So, you are thinking about getting divorced?
Maybe you still love your spouse, but you are no longer “in love”. Perhaps you are considering how a divorce will affect not only yourself, but also your children and/or others that care about you and your family. Besides the emotional impact of a divorce, finances can be devastated.
For certain, divorce should never be considered lightly and only should be pursued after great thought.
>> Maybe you are the person who just found out your spouse wants “out”.
If so, you may have been caught off-guard. It is not unusual for one partner to feel that, although things could be better, there should be no thoughts of divorce only to be shocked by their partner who feels divorce is the answer to the problems of the marriage.
You may have even been planning a family vacation or working on some long-term planning only to be hit over the head with this difficult news.
Most couples going through a divorce are totally unprepared even if they are the ones that want the divorce.
And, of course, the decision to get a divorce can lead to years of negative consequences, some of which cannot be easily anticipated. Usually, when a divorce is begun, one or both spouses are really not ready for a divorce. That sounds strange because obviously one of the parties wanted “out” – so doesn’t that mean they want a divorce? Maybe.
>> Sometimes, a party associates temporary, but fixable, problems with a need to get divorced. Sometimes, it seems easier just to get divorced then to put in the effort that would be needed to fix the marriage.
We all have stress in our lives and in our marriages that can lead to poor decisions and knee-jerk decisions.
Sometimes, we do not realize that the situation is just temporary and some seemingly hopeless situations are not so hopeless. The point being that before we make a decision to divorce, we really must face ourselves and ask ourselves critical questions to know our true feelings and true thoughts about the current situation.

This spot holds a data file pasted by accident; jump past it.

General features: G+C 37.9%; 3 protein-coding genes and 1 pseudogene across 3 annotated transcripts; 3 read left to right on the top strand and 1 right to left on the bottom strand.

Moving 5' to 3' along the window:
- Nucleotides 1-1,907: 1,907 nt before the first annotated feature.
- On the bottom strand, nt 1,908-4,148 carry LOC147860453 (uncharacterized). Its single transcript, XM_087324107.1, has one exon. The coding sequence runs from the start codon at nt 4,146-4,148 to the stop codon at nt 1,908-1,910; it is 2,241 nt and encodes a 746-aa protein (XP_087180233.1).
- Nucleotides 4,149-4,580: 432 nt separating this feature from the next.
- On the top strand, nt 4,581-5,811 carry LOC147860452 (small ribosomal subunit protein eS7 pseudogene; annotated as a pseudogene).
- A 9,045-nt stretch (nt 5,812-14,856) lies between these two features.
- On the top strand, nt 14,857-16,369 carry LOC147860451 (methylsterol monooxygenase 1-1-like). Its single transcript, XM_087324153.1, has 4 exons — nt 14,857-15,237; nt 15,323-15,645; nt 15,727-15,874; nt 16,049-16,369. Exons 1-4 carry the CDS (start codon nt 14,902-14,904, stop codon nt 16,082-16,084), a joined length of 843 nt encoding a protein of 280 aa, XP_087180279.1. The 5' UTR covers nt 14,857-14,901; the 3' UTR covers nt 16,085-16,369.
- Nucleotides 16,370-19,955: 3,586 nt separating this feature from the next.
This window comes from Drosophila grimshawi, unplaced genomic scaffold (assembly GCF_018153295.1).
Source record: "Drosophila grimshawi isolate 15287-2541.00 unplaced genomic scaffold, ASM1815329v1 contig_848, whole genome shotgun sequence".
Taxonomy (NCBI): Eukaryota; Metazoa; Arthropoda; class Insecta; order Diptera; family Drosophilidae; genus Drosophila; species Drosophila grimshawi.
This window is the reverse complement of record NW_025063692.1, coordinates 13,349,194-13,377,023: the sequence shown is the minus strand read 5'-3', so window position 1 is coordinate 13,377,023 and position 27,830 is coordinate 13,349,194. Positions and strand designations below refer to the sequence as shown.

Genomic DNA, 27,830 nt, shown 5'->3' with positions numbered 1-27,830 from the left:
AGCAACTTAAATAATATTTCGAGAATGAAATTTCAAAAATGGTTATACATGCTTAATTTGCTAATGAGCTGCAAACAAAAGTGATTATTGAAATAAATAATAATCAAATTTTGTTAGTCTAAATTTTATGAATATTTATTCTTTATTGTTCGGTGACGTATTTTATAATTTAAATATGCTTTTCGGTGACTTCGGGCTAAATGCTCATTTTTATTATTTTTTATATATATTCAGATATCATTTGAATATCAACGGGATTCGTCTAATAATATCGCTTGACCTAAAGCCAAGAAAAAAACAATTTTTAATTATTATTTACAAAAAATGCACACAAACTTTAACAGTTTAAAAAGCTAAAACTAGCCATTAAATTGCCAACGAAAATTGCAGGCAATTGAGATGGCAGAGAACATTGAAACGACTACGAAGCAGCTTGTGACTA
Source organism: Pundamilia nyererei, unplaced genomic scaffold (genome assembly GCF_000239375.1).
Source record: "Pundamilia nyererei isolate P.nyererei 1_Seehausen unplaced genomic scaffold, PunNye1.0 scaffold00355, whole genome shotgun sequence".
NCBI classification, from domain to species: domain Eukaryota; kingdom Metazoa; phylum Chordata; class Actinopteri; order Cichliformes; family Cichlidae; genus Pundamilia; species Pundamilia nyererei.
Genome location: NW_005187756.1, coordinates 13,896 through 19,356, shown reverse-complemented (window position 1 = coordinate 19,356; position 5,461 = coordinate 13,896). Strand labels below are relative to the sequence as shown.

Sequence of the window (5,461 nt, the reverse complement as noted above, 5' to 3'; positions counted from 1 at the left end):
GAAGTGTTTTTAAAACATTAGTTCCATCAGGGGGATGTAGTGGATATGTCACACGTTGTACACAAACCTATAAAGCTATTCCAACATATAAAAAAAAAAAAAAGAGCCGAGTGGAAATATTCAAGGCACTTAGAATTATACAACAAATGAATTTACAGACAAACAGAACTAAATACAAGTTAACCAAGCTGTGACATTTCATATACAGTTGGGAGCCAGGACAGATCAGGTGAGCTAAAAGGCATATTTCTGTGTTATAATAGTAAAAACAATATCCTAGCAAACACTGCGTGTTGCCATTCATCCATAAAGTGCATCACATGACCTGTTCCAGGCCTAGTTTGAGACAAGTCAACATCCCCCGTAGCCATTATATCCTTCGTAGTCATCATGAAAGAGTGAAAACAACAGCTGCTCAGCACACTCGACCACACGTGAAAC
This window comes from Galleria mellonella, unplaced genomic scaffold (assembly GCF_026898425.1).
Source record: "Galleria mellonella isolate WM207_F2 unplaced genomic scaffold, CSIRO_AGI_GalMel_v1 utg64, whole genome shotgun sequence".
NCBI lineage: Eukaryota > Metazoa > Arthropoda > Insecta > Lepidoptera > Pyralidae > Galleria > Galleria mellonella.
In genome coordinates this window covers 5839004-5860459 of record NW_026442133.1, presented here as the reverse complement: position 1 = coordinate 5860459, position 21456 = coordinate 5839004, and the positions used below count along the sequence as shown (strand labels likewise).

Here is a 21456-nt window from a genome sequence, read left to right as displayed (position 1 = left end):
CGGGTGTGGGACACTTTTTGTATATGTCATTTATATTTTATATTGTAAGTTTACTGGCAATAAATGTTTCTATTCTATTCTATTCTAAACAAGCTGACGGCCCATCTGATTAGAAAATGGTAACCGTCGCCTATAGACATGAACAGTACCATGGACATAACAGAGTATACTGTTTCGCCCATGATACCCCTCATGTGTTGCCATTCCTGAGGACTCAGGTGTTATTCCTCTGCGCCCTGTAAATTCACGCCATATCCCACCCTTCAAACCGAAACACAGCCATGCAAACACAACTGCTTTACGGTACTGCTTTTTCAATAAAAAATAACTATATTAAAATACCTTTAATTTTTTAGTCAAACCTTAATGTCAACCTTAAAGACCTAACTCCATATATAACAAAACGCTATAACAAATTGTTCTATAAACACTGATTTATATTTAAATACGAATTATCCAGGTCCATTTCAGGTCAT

And to face ourselves in the mirror, while not always pleasant or quick, is a necessary step before taking any divorce action. To really examine our intentions and the underlying emotions, a licensed therapist can be hugely helpful and is sometimes required to make a breakthrough, one way or another.
And, I do not mean just marital counseling. (see The 4 Types of Counseling)
You may also need individual counseling. The counseling is not to “fix” you or to necessarily change your mind, but to help you get a clear look at yourself and to allow you to reach your own conclusions about the course of action you should take. Someone who is there to support you when appropriate, but also someone who will challenge you when you are wrong. This process will help you to make better decisions and to lesson the chances that years from now you look back and question your ultimate decision.
>> Often, people only think about ending the pain as quick as possible.
But the decision to divorce is itself a process and should never be rushed. Friends and family may try to be helpful by encouraging you to get the divorce over as soon as possible, but that can lead to very negative consequences that can reach far beyond the conclusion of your divorce case, especially when there are children involved or significant property to be divided. Friends and family often think you should just “rip off the band-aid instead of feeling the pain.
The problem is that many problems (cuts/wounds) are more than skin deep and cannot be solved with a quick removal of a band-aid.
If the deeper problems are not dealt with, they will come out later. The body and mind are pretty amazing about making sure problems are dealt with one way or another. What you don’t want to happen is for your body and mind to later have problems that come with underlying stress and unresolved feelings.
Getting the divorce over with may seem like a good idea right now as you sit in pain, but if you don’t spend the time to adequately examine and understand your thoughts, emotions and feelings, you may be making a decision to divorce when a divorce is not even necessary.
Not only does a quick decision to divorce cause issues during a divorce, you are most likely causing legal problems long after the divorce is over. You also may be creating roadblocks that will keep you from moving on after the divorce.
Therefore, it is critical that you, at the very least, seek individual counseling and ask yourself tough questions about whether or not you are really ready for a divorce (see 3 Basic Questions that MUST be Answered Before Making a Decision to Divorce).
And if both parties are willing to go to marital counseling, in addition to individual counseling, that is even better.